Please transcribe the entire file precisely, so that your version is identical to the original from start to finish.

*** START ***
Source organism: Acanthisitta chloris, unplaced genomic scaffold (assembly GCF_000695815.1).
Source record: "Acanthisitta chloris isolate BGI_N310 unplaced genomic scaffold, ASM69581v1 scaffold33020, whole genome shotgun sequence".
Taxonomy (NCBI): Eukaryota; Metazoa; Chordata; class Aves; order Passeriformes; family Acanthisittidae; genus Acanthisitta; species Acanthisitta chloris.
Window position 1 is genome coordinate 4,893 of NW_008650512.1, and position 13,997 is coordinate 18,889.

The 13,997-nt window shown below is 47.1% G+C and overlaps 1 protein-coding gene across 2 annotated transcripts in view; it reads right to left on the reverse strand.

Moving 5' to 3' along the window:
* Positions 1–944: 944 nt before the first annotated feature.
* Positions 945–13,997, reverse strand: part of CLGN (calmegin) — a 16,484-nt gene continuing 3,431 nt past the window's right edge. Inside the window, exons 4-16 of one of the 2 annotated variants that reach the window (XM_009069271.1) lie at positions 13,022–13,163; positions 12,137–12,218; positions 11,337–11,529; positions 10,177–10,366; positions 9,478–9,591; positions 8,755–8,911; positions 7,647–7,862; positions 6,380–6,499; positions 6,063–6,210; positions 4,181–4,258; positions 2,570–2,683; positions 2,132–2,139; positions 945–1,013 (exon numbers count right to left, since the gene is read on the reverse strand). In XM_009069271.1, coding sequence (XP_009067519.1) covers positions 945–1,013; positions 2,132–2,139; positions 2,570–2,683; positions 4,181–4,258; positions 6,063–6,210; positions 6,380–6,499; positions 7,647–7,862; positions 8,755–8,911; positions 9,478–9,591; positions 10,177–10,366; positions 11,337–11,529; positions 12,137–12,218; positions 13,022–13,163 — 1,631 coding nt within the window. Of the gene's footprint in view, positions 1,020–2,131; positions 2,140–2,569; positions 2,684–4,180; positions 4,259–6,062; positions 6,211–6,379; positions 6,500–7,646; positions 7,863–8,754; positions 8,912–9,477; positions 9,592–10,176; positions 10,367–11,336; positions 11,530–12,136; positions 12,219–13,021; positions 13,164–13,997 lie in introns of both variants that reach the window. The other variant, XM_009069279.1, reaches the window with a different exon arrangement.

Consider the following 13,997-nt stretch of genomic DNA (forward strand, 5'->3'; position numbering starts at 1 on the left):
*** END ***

Source organism: Acanthisitta chloris, unplaced genomic scaffold (assembly GCF_000695815.1).
Source record: "Acanthisitta chloris isolate BGI_N310 unplaced genomic scaffold, ASM69581v1 scaffold33020, whole genome shotgun sequence".
Taxonomy (NCBI): Eukaryota; Metazoa; Chordata; class Aves; order Passeriformes; family Acanthisittidae; genus Acanthisitta; species Acanthisitta chloris.
Window position 1 is genome coordinate 4,893 of NW_008650512.1, and position 13,997 is coordinate 18,889.

The 13,997-nt window shown below is 47.1% G+C and overlaps 1 protein-coding gene across 2 annotated transcripts in view; it reads right to left on the reverse strand.

Moving 5' to 3' along the window:
* Positions 1–944: 944 nt before the first annotated feature.
* Positions 945–13,997, reverse strand: part of CLGN (calmegin) — a 16,484-nt gene continuing 3,431 nt past the window's right edge. Inside the window, exons 4-16 of one of the 2 annotated variants that reach the window (XM_009069271.1) lie at positions 13,022–13,163; positions 12,137–12,218; positions 11,337–11,529; positions 10,177–10,366; positions 9,478–9,591; positions 8,755–8,911; positions 7,647–7,862; positions 6,380–6,499; positions 6,063–6,210; positions 4,181–4,258; positions 2,570–2,683; positions 2,132–2,139; positions 945–1,013 (exon numbers count right to left, since the gene is read on the reverse strand). In XM_009069271.1, coding sequence (XP_009067519.1) covers positions 945–1,013; positions 2,132–2,139; positions 2,570–2,683; positions 4,181–4,258; positions 6,063–6,210; positions 6,380–6,499; positions 7,647–7,862; positions 8,755–8,911; positions 9,478–9,591; positions 10,177–10,366; positions 11,337–11,529; positions 12,137–12,218; positions 13,022–13,163 — 1,631 coding nt within the window. Of the gene's footprint in view, positions 1,020–2,131; positions 2,140–2,569; positions 2,684–4,180; positions 4,259–6,062; positions 6,211–6,379; positions 6,500–7,646; positions 7,863–8,754; positions 8,912–9,477; positions 9,592–10,176; positions 10,367–11,336; positions 11,530–12,136; positions 12,219–13,021; positions 13,164–13,997 lie in introns of both variants that reach the window. The other variant, XM_009069279.1, reaches the window with a different exon arrangement.

Consider the following 13,997-nt stretch of genomic DNA (forward strand, 5'->3'; position numbering starts at 1 on the left):